Introduction to Junior and Dynamism


Welcome to the laboratory portion of ESE 313! This lab will serve as an introduction to general procedure, Linux systems, how to run Junior platform with use of Dynamism as the communication layer and MatLab/Python as behavior development layer.

Lab task: Run an experiment where Junior calibrates itself, stands up, runs for a short time period, stops and sits down. Log the data during this run. Export logging results to MatLab, Python or your other favorite graph visualization tool, plot various variables that are available and mark the phases of the experiment on these plots manually.

Laboratory Procedures

Please read our Lab Rules and Guidelines page to learn what will be expected of your laboratory work this semester, rules and regulations for using the robot, how to submit your work, and how you will be graded.


As you've probably noticed, the ESE313 Wiki is a large part of the course that you will be using to review and submit assignments and readings. Create an account using the instructions below, then follow our guided tour of the wiki.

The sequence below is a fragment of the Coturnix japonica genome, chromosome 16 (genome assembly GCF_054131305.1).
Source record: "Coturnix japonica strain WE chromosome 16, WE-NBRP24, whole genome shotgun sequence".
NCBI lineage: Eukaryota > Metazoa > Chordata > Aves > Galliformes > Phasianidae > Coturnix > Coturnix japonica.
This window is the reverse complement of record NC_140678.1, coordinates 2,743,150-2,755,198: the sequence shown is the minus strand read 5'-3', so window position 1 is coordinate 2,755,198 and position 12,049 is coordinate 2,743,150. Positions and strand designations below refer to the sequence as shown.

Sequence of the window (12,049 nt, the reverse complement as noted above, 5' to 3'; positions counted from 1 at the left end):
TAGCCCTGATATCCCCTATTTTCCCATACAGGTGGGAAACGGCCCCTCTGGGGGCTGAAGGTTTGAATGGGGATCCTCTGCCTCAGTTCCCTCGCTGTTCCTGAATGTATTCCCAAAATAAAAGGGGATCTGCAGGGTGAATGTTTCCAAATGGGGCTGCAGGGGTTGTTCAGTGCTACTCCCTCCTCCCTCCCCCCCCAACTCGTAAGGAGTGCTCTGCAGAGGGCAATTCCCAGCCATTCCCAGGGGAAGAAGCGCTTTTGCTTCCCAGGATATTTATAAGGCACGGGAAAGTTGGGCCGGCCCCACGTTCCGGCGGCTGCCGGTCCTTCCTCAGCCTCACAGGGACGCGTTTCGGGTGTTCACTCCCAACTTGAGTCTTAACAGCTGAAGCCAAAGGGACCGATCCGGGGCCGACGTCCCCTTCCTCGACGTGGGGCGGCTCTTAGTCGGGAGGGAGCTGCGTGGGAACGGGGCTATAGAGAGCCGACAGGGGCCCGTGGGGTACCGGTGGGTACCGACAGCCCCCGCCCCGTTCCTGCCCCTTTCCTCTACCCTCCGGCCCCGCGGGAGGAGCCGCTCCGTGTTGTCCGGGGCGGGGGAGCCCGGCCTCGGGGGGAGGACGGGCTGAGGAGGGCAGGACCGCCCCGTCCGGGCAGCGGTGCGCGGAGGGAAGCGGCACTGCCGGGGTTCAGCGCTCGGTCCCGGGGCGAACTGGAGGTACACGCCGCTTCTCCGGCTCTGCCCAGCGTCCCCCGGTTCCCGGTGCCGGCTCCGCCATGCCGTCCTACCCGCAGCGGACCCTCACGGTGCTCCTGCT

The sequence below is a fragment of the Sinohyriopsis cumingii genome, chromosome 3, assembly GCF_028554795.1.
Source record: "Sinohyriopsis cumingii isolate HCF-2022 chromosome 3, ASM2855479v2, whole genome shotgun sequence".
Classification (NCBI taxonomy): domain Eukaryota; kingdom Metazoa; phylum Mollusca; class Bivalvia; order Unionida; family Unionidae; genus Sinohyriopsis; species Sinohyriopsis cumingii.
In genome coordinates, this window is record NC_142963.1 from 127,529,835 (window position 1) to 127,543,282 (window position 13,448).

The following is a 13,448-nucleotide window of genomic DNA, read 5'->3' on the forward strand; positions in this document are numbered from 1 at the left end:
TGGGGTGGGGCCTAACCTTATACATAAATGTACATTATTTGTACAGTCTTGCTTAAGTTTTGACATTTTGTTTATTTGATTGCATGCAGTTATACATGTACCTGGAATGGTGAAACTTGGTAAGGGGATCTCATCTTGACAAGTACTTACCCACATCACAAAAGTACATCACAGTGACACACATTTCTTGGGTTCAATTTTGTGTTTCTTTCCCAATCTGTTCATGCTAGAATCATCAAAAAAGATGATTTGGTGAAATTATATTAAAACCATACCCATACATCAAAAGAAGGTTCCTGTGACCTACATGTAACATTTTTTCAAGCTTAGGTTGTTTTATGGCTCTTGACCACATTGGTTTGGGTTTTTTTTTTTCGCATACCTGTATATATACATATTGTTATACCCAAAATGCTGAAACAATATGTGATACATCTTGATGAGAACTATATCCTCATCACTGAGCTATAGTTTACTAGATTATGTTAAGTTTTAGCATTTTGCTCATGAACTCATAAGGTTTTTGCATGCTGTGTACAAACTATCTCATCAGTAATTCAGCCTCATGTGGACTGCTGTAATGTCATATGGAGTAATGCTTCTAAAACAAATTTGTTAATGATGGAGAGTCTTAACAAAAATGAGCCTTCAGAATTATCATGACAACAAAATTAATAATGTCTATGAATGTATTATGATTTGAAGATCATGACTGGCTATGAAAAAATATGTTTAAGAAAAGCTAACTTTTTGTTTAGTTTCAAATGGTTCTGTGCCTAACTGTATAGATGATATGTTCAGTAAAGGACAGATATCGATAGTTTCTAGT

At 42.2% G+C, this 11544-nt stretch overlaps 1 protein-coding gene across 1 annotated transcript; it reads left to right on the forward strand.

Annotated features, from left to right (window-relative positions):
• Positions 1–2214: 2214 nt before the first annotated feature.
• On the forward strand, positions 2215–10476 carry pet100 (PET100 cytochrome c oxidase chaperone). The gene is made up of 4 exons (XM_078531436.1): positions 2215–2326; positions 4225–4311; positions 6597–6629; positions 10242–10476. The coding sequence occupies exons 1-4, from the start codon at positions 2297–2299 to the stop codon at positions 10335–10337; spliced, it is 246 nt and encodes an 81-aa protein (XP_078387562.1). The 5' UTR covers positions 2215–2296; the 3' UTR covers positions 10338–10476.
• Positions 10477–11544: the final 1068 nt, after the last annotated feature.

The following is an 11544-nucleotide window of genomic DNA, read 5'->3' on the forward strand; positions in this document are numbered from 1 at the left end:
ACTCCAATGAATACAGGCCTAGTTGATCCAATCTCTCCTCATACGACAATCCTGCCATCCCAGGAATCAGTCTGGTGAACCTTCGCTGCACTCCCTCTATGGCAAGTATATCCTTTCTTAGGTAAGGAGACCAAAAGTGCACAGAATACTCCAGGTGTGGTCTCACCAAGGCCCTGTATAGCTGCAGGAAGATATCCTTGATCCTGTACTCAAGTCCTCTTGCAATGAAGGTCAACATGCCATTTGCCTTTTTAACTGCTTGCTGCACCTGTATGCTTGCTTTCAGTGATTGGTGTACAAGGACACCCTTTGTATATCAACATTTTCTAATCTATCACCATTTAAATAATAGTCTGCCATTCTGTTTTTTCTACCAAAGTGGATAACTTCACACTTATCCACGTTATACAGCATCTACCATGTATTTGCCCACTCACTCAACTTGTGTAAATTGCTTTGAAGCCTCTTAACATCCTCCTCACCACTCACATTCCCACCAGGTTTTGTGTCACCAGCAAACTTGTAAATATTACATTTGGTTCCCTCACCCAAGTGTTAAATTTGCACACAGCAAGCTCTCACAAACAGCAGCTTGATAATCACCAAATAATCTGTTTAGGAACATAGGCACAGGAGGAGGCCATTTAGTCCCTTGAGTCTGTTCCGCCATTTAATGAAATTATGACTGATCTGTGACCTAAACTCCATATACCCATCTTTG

1. Read Account Setup and follow the instructions to create your own user profile. You must have your own profile to edit pages in the wiki.
  2. Return to the Home page by clicking this link or using the Navigation bar at the top of the page.
    • The Home page contains announcements, the agenda, and a wiki guide
    • Course announcements, due dates, and useful links will be put in the Announcements section as needed
    • The agenda is a summary of the class Calendar. This display should show all upcoming lecture topics and due dates.
  3. Navigate over to Lecture Notes
    • Downloadable lecture slides in either PDF or PPT form will be available on this page throughout the semester
    • If any errors are found on the slides, they will be corrected and posted here
  4. Look at the Communications section
    • Communications assignments will be available here in both Wiki and PDF form
    • PDFs will be handed out in class, but Wiki articles may be updated to have new information, guidance, or links
    • Note that all due dates are shown here as well
  5. Next we go over to the Labs
    • This page shows each lab, its Wiki article link, a brief description, and a list of all associated due dates